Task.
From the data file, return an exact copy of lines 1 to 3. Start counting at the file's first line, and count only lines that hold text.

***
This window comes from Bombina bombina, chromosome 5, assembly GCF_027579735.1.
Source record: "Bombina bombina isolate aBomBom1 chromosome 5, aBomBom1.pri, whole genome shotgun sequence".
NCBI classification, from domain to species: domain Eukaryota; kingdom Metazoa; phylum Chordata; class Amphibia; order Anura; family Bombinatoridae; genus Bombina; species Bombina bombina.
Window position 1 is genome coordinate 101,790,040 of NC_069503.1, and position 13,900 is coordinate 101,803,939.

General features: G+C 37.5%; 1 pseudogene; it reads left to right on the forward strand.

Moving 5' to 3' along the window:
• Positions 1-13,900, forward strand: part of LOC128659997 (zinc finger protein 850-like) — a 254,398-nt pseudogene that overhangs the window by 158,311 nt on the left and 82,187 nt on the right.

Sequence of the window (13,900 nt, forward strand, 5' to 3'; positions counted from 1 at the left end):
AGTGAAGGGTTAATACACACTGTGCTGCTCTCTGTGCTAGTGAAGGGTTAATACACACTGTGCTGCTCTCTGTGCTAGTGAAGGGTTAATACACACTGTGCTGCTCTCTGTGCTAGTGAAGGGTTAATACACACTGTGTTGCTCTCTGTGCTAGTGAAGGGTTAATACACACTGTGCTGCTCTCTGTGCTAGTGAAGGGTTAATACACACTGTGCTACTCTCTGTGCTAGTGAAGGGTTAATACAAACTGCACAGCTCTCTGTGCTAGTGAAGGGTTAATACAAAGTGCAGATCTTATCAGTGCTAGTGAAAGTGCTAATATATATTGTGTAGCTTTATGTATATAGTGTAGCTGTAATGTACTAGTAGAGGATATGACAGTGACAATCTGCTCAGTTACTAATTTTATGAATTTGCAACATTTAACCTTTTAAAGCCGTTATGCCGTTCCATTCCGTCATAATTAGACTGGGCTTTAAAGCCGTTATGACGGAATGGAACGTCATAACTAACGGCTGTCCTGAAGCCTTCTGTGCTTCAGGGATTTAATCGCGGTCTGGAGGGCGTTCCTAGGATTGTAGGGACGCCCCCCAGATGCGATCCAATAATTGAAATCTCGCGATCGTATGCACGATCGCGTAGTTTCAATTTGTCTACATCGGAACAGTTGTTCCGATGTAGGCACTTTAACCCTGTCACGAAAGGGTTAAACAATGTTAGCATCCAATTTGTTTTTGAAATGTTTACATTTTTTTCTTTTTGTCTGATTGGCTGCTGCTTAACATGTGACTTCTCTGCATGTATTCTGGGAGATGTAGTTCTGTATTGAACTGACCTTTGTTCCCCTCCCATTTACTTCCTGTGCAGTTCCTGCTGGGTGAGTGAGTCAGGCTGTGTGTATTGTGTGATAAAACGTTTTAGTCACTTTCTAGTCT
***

This window comes from Bombina bombina, chromosome 5, assembly GCF_027579735.1.
Source record: "Bombina bombina isolate aBomBom1 chromosome 5, aBomBom1.pri, whole genome shotgun sequence".
NCBI classification, from domain to species: domain Eukaryota; kingdom Metazoa; phylum Chordata; class Amphibia; order Anura; family Bombinatoridae; genus Bombina; species Bombina bombina.